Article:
One thing that makes Oathmark stand out from your traditional fantasy game – and a simple, but brilliant, idea – is being able to mix races in an army. In principle there’s nothing to stop you having an army which contains units from all five races. It’s a little difficult to arrange in practice, and conceptually it might take some imagining, but my own fantasy universe actually makes that perfectly plausible.
From a historical perspective, therefore, we can simply ignore all the ethnic elements of the game. All five races merge into one, a melting pot of units we can build historical armies out of. In effect, the list of is a detailed (and highly systematic) points system for constructing historical (or “race-neutral”) armies. Altogether, there are 93 units specified, which gives quite an array of possibilities, although about a third of these are individual characters or creatures, many of which therefore won’t have a ready historical equivalent. However, over and above this, the mathematical potential of the Oathmark stats line offers a massive range of theoretical possibilities, too, which do not currently exist.
Although the game has not been designed as a toolbox of optional rules intended to be selected according to taste, I can see no reason not to approach it that way, given how it works. I suspect Mr McCullough won’t be too unhappy with people adapting his mass battle engine for other contexts. Oathmark is, however, a pretty tight system, so any tinkering with stats risks distorting some aspect of game play. Even so, if your intent is precisely that – to distort it in a particular direction (in this case, towards something more useful for a historical battle) – the obvious route is to raise or lower particular stats in a unit profile to create profiles you feel more appropriate historically. Doing this effectively means you’re no longer playing Oathmark as written, but a variant of your own devising, so I suggest you play a few games first, with any suitable figures, without changing any stats, just to see how units handle without such creative adjustments.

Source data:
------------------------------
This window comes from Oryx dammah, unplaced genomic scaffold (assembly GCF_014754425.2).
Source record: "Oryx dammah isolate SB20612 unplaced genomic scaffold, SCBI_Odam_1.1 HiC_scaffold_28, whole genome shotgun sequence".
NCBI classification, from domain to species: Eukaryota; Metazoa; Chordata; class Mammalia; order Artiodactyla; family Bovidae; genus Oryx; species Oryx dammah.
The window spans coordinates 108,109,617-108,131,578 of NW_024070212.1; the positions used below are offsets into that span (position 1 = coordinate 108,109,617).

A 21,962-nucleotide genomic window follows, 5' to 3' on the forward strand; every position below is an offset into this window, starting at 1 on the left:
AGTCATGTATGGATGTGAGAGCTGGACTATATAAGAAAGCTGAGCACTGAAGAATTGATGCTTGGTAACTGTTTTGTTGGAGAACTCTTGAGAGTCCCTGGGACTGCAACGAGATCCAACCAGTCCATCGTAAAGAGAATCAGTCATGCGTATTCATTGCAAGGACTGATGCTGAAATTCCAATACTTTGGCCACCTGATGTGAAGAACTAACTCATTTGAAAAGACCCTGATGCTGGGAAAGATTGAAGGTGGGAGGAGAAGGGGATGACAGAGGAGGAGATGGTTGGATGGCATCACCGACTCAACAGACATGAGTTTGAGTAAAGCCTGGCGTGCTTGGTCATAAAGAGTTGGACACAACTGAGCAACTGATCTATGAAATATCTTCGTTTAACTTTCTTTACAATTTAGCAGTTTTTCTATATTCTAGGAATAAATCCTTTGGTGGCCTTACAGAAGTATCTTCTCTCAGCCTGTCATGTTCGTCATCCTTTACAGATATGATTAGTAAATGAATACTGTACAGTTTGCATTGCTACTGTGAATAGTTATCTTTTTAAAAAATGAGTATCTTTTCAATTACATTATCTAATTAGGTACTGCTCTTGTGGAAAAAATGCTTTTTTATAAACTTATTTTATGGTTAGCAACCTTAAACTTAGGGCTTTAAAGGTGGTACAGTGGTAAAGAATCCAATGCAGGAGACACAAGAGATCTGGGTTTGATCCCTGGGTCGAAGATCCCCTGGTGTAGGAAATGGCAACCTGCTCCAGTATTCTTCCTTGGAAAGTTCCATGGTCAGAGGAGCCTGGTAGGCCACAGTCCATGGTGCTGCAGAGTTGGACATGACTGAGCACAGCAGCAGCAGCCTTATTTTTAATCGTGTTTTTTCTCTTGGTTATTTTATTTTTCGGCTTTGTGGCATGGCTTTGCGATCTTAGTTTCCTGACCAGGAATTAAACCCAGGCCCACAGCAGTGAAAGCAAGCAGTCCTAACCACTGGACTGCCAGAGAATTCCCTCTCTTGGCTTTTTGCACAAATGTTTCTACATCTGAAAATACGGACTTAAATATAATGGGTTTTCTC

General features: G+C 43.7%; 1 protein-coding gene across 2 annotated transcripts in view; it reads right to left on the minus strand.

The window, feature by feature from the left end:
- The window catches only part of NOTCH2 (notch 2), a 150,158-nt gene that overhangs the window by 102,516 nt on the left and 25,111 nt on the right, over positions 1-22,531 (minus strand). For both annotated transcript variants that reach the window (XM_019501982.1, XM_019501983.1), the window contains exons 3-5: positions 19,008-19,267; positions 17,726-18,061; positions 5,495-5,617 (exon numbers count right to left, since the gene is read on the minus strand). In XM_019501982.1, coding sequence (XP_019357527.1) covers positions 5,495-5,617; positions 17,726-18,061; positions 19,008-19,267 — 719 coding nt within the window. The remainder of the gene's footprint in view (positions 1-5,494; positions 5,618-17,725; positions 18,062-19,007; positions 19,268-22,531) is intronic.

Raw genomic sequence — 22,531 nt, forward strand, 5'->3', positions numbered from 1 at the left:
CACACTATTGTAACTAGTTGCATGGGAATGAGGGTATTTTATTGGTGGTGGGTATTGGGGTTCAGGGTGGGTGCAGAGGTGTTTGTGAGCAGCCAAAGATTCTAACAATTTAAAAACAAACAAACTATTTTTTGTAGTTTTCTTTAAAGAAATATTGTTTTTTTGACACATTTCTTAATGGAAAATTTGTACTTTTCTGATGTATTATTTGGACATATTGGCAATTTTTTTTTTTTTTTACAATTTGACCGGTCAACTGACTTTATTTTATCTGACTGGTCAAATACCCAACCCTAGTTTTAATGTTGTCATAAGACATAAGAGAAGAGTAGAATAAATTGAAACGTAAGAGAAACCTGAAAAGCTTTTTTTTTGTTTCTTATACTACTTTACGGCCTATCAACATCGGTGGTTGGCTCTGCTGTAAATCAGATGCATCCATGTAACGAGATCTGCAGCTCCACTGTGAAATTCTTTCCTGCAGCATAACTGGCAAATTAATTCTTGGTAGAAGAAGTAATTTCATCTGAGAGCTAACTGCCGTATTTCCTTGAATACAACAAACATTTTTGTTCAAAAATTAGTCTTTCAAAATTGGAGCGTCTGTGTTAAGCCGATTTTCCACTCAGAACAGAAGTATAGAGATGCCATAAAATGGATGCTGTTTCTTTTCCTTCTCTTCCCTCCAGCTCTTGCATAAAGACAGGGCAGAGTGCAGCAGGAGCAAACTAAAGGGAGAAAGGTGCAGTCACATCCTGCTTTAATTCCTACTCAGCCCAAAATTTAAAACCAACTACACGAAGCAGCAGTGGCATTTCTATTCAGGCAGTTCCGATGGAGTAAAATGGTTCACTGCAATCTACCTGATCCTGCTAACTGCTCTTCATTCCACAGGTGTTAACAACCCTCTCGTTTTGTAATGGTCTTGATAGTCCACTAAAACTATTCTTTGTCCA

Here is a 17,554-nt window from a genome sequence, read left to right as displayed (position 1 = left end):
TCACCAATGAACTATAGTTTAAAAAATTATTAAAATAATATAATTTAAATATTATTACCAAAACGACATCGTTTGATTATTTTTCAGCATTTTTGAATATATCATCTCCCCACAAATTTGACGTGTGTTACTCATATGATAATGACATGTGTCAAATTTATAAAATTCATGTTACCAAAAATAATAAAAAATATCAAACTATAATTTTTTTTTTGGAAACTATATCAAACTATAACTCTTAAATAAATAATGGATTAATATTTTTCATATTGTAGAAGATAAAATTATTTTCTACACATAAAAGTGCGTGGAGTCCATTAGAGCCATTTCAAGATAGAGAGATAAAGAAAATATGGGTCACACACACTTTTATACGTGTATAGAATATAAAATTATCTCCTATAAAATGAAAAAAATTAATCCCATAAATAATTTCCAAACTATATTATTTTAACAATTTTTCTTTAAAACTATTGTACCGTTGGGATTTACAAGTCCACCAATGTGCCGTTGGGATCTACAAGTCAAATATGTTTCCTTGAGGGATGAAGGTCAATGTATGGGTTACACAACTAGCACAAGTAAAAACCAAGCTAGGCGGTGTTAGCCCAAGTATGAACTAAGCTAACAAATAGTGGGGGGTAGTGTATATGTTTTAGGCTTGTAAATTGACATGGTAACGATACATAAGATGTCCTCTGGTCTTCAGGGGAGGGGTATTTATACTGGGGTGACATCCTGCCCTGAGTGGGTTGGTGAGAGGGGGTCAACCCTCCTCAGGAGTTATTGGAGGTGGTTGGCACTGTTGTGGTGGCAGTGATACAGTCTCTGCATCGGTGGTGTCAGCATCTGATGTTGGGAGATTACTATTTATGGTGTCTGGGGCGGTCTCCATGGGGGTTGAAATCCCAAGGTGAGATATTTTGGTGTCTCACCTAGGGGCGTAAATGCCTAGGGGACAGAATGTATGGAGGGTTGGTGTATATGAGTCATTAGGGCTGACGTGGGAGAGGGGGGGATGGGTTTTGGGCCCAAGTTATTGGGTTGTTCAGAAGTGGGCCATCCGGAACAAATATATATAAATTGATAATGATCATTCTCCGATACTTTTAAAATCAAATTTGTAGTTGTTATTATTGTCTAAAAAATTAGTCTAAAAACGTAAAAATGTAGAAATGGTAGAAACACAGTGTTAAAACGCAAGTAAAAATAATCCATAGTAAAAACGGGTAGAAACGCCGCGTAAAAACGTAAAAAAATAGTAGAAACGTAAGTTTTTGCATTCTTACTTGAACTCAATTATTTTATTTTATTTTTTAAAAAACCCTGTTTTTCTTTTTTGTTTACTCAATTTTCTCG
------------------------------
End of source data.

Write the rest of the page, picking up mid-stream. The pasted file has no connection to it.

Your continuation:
WHAT’S THE POINT?
The key problem with any such adjustment is that there’s no clear statement of how troop stats or characteristics equate to points, so players will need either to ignore the issue of exact equivalence between armies, or to playtest adjusted points for altered units until both sides are reasonably happy with the outcome. My way of doing this is to play a game using the standard stats as given for every unit except one, or at the most, two experimental units, so I can gather evidence on the impact of those adjustments in comparative terms. (This phrasing makes it sound a little like a controlled experiment. It’s not, of course, if only because dice are involved. But it does limit variability a bit, so you can at least get a playtester’s sense of whether your tweaks are radically unbalancing).
ABOVE: Another shot of the Wars of the Roses Oathmark game.
REAL LIFE FANTASY
In addition to their stats line, units also may have Special Abilities applied to them. These do amount to a toolbox of sorts – several of which seem entirely desirable for historical games. Fire Over (shooting overhead) or Nimble (no movement penalty for Rough Ground) might be given to skirmishing troops, for example (skirmishers do not exist as a distinct troop type in Oathmark), Brace would help represent pikes (Oathmark only identifies spears, which automatically get Brace) and so on.
A careful use of these Special Abilities can produce troop types which have at least some correspondence with historical units, always remembering, of course, that different gamers have different views on how some troops functioned in any case, yielding another dimension for possible experiment.